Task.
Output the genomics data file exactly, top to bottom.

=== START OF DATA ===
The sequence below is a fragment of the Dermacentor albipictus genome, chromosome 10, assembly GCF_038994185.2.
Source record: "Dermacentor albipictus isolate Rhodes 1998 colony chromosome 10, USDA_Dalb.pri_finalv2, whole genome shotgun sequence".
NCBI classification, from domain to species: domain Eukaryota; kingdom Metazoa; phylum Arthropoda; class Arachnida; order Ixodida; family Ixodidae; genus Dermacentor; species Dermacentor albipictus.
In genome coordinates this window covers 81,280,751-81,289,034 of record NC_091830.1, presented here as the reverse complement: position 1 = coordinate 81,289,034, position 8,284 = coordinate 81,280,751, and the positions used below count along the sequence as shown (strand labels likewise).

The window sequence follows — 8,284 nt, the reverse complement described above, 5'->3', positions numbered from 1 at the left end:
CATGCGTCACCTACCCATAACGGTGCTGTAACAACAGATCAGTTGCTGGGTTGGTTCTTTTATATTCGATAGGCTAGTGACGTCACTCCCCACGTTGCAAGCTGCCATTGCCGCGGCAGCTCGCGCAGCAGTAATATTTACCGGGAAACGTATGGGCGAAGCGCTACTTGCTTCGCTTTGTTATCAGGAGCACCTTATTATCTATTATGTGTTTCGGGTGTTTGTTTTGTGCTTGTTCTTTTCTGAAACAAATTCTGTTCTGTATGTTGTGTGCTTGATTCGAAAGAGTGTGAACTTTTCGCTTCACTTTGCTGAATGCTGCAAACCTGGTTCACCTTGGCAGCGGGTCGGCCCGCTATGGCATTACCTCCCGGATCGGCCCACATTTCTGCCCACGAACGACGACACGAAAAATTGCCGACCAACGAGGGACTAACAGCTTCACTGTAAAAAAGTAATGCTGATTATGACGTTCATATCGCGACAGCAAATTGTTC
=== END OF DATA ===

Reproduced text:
The sequence below is a fragment of the Dermacentor albipictus genome, chromosome 10, assembly GCF_038994185.2.
Source record: "Dermacentor albipictus isolate Rhodes 1998 colony chromosome 10, USDA_Dalb.pri_finalv2, whole genome shotgun sequence".
NCBI classification, from domain to species: domain Eukaryota; kingdom Metazoa; phylum Arthropoda; class Arachnida; order Ixodida; family Ixodidae; genus Dermacentor; species Dermacentor albipictus.
In genome coordinates this window covers 81,280,751-81,289,034 of record NC_091830.1, presented here as the reverse complement: position 1 = coordinate 81,289,034, position 8,284 = coordinate 81,280,751, and the positions used below count along the sequence as shown (strand labels likewise).

The window sequence follows — 8,284 nt, the reverse complement described above, 5'->3', positions numbered from 1 at the left end:
CATGCGTCACCTACCCATAACGGTGCTGTAACAACAGATCAGTTGCTGGGTTGGTTCTTTTATATTCGATAGGCTAGTGACGTCACTCCCCACGTTGCAAGCTGCCATTGCCGCGGCAGCTCGCGCAGCAGTAATATTTACCGGGAAACGTATGGGCGAAGCGCTACTTGCTTCGCTTTGTTATCAGGAGCACCTTATTATCTATTATGTGTTTCGGGTGTTTGTTTTGTGCTTGTTCTTTTCTGAAACAAATTCTGTTCTGTATGTTGTGTGCTTGATTCGAAAGAGTGTGAACTTTTCGCTTCACTTTGCTGAATGCTGCAAACCTGGTTCACCTTGGCAGCGGGTCGGCCCGCTATGGCATTACCTCCCGGATCGGCCCACATTTCTGCCCACGAACGACGACACGAAAAATTGCCGACCAACGAGGGACTAACAGCTTCACTGTAAAAAAGTAATGCTGATTATGACGTTCATATCGCGACAGCAAATTGTTC